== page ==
Clements: The Trump administration is continuing its efforts to negotiate a trade deal with China while simultaneously updating the North American Free Trade Agreement. American Farm Bureau Federation Economist Veronica Nigh says President Trump’s move to cut a deal involving a Chinese company previously banned from exporting to the United States could bode well for agriculture.
Nigh: He’s intending to negotiate directly with China’s President to see if we can find a solution on ZTE and find a way to resume trade between China and the United States for this company. In return, perhaps we could talk about China being a little bit softer on ag products and all of these other trade issues that we’re having.
Clements: House Speaker Paul Ryan has set a deadline of May 17 for the NAFTA renegotiations to conclude, just as the farm bill is expected to move to a vote. That would give time for the House of Representatives to vote on the treaty before the President’s trade promotion authority expires on June 30. Nigh says the deadline places added pressure on the talks.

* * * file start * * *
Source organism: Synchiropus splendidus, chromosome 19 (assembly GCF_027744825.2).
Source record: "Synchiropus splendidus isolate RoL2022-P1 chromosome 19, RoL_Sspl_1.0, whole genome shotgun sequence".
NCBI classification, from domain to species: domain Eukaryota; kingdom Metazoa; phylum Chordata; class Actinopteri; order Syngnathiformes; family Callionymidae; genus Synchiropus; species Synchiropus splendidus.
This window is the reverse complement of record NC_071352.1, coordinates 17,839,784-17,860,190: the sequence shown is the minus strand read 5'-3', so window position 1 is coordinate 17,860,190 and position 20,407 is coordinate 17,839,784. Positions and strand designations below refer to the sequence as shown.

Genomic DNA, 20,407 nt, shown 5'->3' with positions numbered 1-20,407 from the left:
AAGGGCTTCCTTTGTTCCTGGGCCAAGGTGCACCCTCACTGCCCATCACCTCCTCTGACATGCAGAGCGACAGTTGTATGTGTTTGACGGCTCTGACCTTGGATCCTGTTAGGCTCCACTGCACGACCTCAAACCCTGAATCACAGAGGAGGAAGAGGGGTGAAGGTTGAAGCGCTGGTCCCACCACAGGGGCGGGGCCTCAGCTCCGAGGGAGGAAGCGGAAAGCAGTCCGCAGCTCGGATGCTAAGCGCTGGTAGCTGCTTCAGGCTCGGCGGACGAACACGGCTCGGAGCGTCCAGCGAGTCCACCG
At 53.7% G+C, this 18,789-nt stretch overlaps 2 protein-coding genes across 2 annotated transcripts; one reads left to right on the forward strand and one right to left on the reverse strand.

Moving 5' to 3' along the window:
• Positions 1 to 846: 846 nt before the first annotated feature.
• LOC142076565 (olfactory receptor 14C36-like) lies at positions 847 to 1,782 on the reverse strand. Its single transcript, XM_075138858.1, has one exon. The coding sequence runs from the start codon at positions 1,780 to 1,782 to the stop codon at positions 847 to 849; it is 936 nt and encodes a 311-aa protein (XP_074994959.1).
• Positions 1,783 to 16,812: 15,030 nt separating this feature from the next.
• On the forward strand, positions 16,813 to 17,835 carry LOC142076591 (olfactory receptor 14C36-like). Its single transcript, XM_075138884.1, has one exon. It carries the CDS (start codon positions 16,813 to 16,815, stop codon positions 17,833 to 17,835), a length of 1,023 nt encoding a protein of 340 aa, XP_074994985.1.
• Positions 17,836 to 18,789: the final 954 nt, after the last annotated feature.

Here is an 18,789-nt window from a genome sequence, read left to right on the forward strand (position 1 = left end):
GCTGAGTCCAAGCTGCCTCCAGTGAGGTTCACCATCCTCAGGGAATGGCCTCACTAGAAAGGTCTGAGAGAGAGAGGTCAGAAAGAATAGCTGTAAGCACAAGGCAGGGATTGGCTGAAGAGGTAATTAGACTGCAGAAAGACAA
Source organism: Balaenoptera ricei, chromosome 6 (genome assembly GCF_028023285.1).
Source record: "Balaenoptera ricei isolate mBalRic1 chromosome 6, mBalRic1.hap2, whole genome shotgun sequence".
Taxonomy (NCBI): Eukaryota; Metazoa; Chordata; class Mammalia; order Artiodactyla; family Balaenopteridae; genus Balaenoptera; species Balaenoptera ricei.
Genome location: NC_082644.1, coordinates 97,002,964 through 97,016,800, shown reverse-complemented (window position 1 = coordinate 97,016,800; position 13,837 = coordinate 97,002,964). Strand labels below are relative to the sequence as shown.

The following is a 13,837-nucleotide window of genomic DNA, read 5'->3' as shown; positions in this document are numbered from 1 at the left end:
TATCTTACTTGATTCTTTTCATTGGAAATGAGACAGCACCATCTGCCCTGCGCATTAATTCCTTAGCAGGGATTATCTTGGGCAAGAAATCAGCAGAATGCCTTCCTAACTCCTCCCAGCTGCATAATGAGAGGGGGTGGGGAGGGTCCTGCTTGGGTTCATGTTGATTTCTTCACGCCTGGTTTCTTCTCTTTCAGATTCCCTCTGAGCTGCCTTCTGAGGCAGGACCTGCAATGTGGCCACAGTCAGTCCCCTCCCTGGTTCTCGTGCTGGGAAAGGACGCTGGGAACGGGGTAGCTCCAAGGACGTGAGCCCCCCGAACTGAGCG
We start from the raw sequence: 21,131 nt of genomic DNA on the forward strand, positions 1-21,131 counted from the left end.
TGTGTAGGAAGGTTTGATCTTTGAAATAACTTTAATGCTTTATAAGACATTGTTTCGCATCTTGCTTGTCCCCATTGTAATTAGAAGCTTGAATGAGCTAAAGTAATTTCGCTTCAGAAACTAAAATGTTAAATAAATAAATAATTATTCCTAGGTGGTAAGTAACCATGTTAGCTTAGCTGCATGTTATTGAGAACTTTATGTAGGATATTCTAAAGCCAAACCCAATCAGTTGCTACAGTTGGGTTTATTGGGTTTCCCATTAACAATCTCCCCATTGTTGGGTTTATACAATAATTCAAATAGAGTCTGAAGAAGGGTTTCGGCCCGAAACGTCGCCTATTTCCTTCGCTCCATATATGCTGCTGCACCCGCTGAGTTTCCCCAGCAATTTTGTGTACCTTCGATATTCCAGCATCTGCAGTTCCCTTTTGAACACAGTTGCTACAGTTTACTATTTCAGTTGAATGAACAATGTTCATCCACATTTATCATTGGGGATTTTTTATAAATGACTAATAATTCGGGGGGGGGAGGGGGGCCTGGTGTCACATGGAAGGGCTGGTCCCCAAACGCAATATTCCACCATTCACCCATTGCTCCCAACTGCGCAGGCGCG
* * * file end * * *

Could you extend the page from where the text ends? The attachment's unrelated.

Nigh: The ministers went home at the end of last week that would be necessary to shake on a deal for this potential deadline. So, I think everyone’s just in a wait and see mode to see if the end of the week produces anything. Or, what do the next six months look like if we put the negotiation in the freezer while we all deal with the elections we have going on in our respective countries.
Clements: As trade talks continue, Nigh says the House consideration of the farm bill this week could be a step closer to certainty.
Nigh: All that uncertainty is difficult for farmers to budget for. So, certainly, we’re looking for the farm bill to help in these uncertain times both domestically and internationally. And, you could potentially see a full consideration of the farm bill on the house floor later this week.
Clements: Micheal Clements, Washington.